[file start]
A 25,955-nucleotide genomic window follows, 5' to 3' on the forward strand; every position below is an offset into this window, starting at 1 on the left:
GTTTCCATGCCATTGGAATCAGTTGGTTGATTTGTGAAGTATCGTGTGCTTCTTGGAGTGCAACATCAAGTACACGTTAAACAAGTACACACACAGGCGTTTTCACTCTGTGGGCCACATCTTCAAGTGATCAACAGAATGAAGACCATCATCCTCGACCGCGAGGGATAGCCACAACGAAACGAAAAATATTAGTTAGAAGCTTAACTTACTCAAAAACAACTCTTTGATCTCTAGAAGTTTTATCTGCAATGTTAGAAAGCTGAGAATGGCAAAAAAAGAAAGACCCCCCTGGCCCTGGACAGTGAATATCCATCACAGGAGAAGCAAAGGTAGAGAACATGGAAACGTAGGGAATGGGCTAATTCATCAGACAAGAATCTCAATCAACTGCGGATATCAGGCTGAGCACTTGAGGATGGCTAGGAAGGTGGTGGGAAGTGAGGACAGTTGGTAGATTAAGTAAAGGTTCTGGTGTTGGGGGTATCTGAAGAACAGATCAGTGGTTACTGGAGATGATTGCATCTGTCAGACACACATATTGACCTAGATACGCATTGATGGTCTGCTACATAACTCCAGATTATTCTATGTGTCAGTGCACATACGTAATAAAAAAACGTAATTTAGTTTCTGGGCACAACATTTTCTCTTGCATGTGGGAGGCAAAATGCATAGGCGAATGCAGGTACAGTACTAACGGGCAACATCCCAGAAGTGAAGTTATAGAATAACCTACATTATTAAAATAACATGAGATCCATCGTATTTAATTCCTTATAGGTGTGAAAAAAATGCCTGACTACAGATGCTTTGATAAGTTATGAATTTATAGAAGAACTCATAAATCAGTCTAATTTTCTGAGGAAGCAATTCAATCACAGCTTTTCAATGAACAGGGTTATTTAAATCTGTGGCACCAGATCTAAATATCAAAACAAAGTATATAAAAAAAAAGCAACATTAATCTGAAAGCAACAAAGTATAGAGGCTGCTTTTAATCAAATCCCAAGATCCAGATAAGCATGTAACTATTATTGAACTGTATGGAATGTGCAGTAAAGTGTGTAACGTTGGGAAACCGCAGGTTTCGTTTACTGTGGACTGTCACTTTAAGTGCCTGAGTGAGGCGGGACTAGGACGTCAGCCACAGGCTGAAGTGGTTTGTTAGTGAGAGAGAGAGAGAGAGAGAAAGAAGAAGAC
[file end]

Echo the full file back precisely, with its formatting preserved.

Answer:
A 25,955-nucleotide genomic window follows, 5' to 3' on the forward strand; every position below is an offset into this window, starting at 1 on the left:
GTTTCCATGCCATTGGAATCAGTTGGTTGATTTGTGAAGTATCGTGTGCTTCTTGGAGTGCAACATCAAGTACACGTTAAACAAGTACACACACAGGCGTTTTCACTCTGTGGGCCACATCTTCAAGTGATCAACAGAATGAAGACCATCATCCTCGACCGCGAGGGATAGCCACAACGAAACGAAAAATATTAGTTAGAAGCTTAACTTACTCAAAAACAACTCTTTGATCTCTAGAAGTTTTATCTGCAATGTTAGAAAGCTGAGAATGGCAAAAAAAGAAAGACCCCCCTGGCCCTGGACAGTGAATATCCATCACAGGAGAAGCAAAGGTAGAGAACATGGAAACGTAGGGAATGGGCTAATTCATCAGACAAGAATCTCAATCAACTGCGGATATCAGGCTGAGCACTTGAGGATGGCTAGGAAGGTGGTGGGAAGTGAGGACAGTTGGTAGATTAAGTAAAGGTTCTGGTGTTGGGGGTATCTGAAGAACAGATCAGTGGTTACTGGAGATGATTGCATCTGTCAGACACACATATTGACCTAGATACGCATTGATGGTCTGCTACATAACTCCAGATTATTCTATGTGTCAGTGCACATACGTAATAAAAAAACGTAATTTAGTTTCTGGGCACAACATTTTCTCTTGCATGTGGGAGGCAAAATGCATAGGCGAATGCAGGTACAGTACTAACGGGCAACATCCCAGAAGTGAAGTTATAGAATAACCTACATTATTAAAATAACATGAGATCCATCGTATTTAATTCCTTATAGGTGTGAAAAAAATGCCTGACTACAGATGCTTTGATAAGTTATGAATTTATAGAAGAACTCATAAATCAGTCTAATTTTCTGAGGAAGCAATTCAATCACAGCTTTTCAATGAACAGGGTTATTTAAATCTGTGGCACCAGATCTAAATATCAAAACAAAGTATATAAAAAAAAAGCAACATTAATCTGAAAGCAACAAAGTATAGAGGCTGCTTTTAATCAAATCCCAAGATCCAGATAAGCATGTAACTATTATTGAACTGTATGGAATGTGCAGTAAAGTGTGTAACGTTGGGAAACCGCAGGTTTCGTTTACTGTGGACTGTCACTTTAAGTGCCTGAGTGAGGCGGGACTAGGACGTCAGCCACAGGCTGAAGTGGTTTGTTAGTGAGAGAGAGAGAGAGAGAGAAAGAAGAAGAC